Cox follows this with a purported wire recording of an old-time medicine show produced by "Doctor Firesign's Antique Theatre". The show starts with Act One of the play Orphan's Tears (parodying Uncle Tom's Cabin), in which Field Marshal Thomas Legree Quadroon (Bergman), a freed "professional slave", returns from the Civil War as a carpetbagger to terrorize his former owners by demanding they pay a "carpet tax" and telling them it's their turn to be the slaves. At intermission, the charlatan Professor Archer (Ossman) and his assistant Bowman (Bergman) prepare a potion from cactus juice, "Chief Dancing Knockout's Pyramid Pushover Paste", and "Don Brouhaha's Inca Hell-Oil Tonic". Cox then segues into his narration of a dramatization of Archer and Bowman ingesting their potion, turning into crows, and flying away to encounter Don Brouhaha (Proctor), an "ancient cockroach in a sombrero", actually a Native American shaman, a lampoon of Carlos Castaneda's character Don Juan Matus.

Cox's recording session is then interrupted by a phone call from psychic Nino Savant (Proctor), who tells him the aliens want to contact Cox. Savant moves from the phone to the TV, so Cox can listen to his answering machine. The only messages are from his bank, the trailer park manager Art Wholeflaffer (Ossman), and a teenage stalker fan named Gary (Bergman).

After Savant leaves the TV, it stays on and we hear the Channel 6 television news report, anchored by the "Where It's At" team of Harold Hiphugger (Ossman) and Ray Hamberger (Proctor) (pronounced "am-bur-ZHER", but Cox later addresses him as "Mr. Hamburger"). They lampoon the "happy talk" television news format which came into fashion about this time. Cox leaves his trailer to talk to Wholeflaffer, but leaves the TV on.

After a commercial for "Bear Wiz" beer, a quick weather report, and another commercial for "Magog Brothers Atlantis Carpet Reclaimers", who are stuck with a warehouse full of inventory damaged by the recent collision of a comet (inspired by the less-than-spectacular 1973 appearance of comet Kohoutek), cynical reporter Pat Hat (Bergman, a lampoon of Howard Cosell) interviews "daredemon" Reebus Caneebus (Austin), who plans to jump into the deep hole left in the desert by the comet (a lampoon of Evel Knievel's jump of Snake River Canyon).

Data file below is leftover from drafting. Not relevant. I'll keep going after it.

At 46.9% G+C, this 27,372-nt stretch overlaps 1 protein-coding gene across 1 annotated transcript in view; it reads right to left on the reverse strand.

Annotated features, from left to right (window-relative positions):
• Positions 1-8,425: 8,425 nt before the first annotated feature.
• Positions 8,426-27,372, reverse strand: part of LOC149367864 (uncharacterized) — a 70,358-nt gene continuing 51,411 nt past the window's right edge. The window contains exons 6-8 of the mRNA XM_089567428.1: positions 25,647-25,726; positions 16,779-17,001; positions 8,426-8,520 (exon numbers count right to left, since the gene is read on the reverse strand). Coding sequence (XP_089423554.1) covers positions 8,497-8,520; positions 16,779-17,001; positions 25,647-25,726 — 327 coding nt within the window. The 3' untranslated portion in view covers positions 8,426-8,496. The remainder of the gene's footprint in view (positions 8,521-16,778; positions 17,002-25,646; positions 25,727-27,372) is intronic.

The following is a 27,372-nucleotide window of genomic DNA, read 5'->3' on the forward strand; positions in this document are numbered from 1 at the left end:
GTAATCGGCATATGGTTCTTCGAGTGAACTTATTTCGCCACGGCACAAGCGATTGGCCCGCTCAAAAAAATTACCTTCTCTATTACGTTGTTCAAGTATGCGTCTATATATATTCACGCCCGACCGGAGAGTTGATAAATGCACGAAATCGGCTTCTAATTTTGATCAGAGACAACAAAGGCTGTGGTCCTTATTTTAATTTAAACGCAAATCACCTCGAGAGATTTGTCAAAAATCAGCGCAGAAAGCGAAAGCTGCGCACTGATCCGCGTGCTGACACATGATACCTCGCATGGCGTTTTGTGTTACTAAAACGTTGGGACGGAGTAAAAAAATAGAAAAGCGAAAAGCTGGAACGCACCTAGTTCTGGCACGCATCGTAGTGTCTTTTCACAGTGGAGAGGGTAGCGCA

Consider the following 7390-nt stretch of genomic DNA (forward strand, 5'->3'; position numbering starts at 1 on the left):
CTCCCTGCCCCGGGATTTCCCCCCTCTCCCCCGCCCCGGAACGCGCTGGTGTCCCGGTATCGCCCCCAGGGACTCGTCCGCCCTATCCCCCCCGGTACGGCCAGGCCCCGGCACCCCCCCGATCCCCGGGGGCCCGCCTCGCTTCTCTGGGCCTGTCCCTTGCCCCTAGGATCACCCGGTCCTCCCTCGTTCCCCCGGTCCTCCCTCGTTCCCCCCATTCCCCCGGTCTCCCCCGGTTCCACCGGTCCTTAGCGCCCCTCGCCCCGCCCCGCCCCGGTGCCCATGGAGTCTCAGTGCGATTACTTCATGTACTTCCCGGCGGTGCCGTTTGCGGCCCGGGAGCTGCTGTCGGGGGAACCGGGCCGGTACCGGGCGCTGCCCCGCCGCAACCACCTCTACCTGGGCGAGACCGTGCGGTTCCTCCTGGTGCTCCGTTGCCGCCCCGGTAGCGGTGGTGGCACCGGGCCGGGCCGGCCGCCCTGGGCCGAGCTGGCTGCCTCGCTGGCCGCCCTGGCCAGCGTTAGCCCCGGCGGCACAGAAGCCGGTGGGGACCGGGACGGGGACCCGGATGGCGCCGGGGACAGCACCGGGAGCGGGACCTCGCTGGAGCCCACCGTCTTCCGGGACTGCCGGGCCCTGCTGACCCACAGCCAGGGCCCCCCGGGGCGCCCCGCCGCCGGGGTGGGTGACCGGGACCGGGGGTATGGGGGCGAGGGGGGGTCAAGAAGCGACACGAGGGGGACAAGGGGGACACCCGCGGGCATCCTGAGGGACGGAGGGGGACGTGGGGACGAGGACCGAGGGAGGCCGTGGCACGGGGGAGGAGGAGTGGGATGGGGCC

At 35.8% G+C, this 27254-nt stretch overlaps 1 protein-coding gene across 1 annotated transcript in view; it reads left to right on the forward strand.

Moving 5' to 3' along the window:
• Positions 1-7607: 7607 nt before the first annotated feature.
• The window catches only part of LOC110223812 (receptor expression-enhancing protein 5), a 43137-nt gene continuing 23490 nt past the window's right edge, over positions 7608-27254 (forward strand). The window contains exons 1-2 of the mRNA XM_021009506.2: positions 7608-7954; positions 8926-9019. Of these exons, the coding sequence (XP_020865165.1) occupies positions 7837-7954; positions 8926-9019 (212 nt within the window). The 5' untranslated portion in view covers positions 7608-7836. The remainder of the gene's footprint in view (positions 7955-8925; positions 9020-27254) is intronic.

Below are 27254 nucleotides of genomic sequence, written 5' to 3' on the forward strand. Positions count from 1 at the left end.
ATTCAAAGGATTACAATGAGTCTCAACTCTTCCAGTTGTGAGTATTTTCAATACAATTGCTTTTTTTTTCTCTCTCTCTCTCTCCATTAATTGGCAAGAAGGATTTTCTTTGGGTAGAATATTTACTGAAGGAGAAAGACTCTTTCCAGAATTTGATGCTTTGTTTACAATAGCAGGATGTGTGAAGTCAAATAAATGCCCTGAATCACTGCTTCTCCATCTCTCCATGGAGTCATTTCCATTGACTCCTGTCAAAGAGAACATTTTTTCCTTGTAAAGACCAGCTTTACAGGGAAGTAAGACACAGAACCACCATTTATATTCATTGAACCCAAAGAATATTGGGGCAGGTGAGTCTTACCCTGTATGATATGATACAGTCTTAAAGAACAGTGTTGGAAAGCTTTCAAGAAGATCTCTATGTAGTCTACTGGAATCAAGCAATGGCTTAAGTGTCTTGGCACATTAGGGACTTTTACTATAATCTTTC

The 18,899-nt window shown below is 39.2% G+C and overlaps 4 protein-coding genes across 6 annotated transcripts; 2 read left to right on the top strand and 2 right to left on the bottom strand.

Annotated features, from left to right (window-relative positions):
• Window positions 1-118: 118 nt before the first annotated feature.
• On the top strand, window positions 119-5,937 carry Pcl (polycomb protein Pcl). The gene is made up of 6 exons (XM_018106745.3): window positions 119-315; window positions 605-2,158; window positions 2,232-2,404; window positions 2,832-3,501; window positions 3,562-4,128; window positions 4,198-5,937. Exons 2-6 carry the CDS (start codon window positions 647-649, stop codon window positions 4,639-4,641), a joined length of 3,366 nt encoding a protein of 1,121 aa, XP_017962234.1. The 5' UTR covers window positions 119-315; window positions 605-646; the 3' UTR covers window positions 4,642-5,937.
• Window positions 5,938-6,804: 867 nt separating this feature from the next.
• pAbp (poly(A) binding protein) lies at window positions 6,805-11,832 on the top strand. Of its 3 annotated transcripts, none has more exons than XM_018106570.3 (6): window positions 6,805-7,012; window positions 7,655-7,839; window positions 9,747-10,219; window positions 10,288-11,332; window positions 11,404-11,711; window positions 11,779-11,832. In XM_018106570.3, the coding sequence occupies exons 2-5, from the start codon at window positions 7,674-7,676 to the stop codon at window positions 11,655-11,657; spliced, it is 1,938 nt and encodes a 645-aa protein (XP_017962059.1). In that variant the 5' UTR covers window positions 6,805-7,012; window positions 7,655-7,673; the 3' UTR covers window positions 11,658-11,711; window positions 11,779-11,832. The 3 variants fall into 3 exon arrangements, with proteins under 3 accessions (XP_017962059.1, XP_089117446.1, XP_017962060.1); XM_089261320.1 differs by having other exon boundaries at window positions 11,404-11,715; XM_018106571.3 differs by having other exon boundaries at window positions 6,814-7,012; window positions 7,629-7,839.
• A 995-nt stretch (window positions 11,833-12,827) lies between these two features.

Side 1 ends with Cox's voice-over teasing his "most startling new revelation" on side 2.

Side 2 (21:15)[edit]

This starts with aliens apparently revealing themselves and demanding the surrender of Earth, until Cox angrily stops the record, declaring he, too, "was taken in by clever fakes like this." As proof that aliens have landed on Earth, he plays an episode of the travel show The Golden Hind, a parody of the 1950s-60s TV series The Golden Voyage, hosted by Bob Hind (Austin, parody of travelogue film producer Jack Douglas).[3][4][5] Hind interviews Buzz and Bunny Crumbhunger (Bergman and Proctor), a married couple who present a home movie of their abduction, murder and resurrection by aliens.

Cox then presents an "official stolen government training film" of "the secret plan to deal with an alien uprising", narrated by Air Force General Curtis Goatheart (Proctor, a lampoon of Curtis LeMay). The film contains an enactment of a general (Ossman) telling his wife (Austin) and two of his officers (Proctor and Bergman) at breakfast that "two flying saucers [eggs] have just landed on my plate." Though they think he is insane, he takes command and "bombs aliens back to stone age".